Frequently Asked Questions


Modern dentistry is wonderful.  If you had been born 100 years ago, your options for treating cavities would be extremely limited.  Often removal was the only option.  Because you do have access to the latest dental technology doesn’t mean you should slack off on good dental hygiene. Even the most sophisticated dental restorations are just that – they are not the teeth you were born with There is no substitute for our natural teeth. This means it’s important not only to brush your teeth, but also to brush them correctly. Your teeth are still susceptible to decay or breakdown.

The easiest way to avoid dental problems is to follow good dental hygiene practices and, most important, have regular dental checkups. Regular dental x-rays will help Dr. Murphy uncover any decay, cracks, or problems with your fillings.

When Dr. Murphy tells you that you have a cavity, your first reaction may be to groan—no one wants to go through the time and expense of having dental work. Instead of dreading the procedure, see this as an opportunity to speak with him about what steps you can take to improve your oral health. Always remember that regular checkups enable Proven Dental to prevent many problems before they can develop. Ask questions and become an active partner in your dental care.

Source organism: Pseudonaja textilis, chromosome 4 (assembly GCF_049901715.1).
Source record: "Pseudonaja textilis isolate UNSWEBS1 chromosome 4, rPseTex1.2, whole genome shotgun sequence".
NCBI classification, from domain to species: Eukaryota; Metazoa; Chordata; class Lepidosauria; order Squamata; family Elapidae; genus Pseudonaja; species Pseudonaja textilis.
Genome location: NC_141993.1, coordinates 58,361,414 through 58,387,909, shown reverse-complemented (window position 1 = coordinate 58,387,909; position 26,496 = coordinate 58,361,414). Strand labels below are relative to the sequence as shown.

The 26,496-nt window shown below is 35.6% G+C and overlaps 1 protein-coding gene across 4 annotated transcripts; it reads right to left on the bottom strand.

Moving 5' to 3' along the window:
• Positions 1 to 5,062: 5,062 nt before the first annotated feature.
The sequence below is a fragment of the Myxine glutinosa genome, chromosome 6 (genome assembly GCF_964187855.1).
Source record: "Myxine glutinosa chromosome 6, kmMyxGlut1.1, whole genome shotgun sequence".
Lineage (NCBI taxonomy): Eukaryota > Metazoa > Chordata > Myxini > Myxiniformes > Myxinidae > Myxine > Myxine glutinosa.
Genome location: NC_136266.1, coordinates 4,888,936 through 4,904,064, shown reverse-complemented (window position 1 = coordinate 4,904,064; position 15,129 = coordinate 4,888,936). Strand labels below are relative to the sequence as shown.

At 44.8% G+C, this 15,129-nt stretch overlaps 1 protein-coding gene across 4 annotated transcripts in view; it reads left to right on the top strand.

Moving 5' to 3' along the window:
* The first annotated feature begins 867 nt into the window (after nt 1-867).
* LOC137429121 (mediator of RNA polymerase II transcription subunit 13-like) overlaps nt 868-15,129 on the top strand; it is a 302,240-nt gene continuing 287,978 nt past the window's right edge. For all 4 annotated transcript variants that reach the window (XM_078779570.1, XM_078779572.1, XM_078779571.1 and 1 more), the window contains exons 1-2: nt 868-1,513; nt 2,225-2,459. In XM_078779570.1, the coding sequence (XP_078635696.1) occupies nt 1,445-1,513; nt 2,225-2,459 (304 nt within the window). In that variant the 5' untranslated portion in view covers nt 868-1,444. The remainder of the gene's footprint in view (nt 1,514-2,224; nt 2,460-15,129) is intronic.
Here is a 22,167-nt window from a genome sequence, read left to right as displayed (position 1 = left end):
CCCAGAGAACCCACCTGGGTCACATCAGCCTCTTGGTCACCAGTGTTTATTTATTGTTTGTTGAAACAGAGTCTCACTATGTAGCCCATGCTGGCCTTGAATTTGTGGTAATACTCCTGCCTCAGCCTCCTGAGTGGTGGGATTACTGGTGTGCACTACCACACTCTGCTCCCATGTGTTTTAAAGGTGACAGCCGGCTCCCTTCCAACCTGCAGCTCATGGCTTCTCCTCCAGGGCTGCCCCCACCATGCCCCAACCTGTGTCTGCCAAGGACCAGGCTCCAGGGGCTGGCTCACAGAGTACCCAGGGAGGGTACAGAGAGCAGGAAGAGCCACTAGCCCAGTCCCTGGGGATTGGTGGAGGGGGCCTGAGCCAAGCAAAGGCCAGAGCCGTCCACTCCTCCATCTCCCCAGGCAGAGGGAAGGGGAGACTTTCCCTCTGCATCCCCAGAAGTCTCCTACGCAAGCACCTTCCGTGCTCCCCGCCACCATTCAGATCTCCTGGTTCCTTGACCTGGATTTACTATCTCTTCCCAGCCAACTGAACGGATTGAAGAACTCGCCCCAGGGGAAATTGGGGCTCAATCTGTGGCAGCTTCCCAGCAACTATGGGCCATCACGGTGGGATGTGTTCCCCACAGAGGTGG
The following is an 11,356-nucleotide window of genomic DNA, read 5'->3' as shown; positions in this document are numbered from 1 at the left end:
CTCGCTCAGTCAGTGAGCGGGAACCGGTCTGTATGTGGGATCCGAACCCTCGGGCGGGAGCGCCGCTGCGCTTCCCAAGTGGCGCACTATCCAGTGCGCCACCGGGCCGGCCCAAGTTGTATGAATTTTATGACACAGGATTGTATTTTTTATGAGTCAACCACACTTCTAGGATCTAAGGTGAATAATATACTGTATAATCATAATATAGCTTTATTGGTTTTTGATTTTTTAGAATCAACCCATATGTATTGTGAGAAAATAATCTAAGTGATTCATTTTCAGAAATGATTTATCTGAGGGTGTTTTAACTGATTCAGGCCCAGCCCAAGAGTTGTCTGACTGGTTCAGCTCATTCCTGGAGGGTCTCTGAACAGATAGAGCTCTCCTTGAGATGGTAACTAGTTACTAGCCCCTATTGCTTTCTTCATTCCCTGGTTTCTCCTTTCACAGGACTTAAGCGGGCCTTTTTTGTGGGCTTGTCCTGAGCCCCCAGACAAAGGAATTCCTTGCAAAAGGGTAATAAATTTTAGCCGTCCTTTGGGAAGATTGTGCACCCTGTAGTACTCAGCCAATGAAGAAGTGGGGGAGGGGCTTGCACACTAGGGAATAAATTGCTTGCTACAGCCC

Eventually all fillings need to be replaced because of the extensive wear and tear your teeth undergo everyday.  How long a filling lasts is dependent on your home care, food/snack choices, activities you partake in, and seeing Dr. Murphy at least twice a year for a check-up.


Even microscopic, hairline cracks in your filling can allow bacteria and germs to silently creep in to your tooth. It’s impossible to remove this bacteria by brushing and flossing alone. If you believe you may have a cracked or loose filling it’s important to immediately schedule an appointment with Dr. Murphy. Symptoms of a cracked filling include a sharp pain when biting on hard food or sensitivity to heat or cold. If the filling is not fixed in a timely manner, the bacteria can damage the soft inner part of the tooth called the pulp. If the pulp is infected, a root canal may be needed.


No one type of filling is best for everyone. What's right for you will be determined by the extent of the repair, whether you have allergies to certain materials, where in your mouth the filling is needed, and the cost.

Composite resins are matched to be the same color as your teeth and therefore used where a natural appearance is desired.  These fillings are made of acrylic resin and tiny, finely ground glass-like particles. Composites may stain over time and last three to ten years with proper dental care.

Gold fillings are fabricated in a laboratory and then cemented into place. Gold inlays are well tolerated by gum tissue and may last more than 20 years.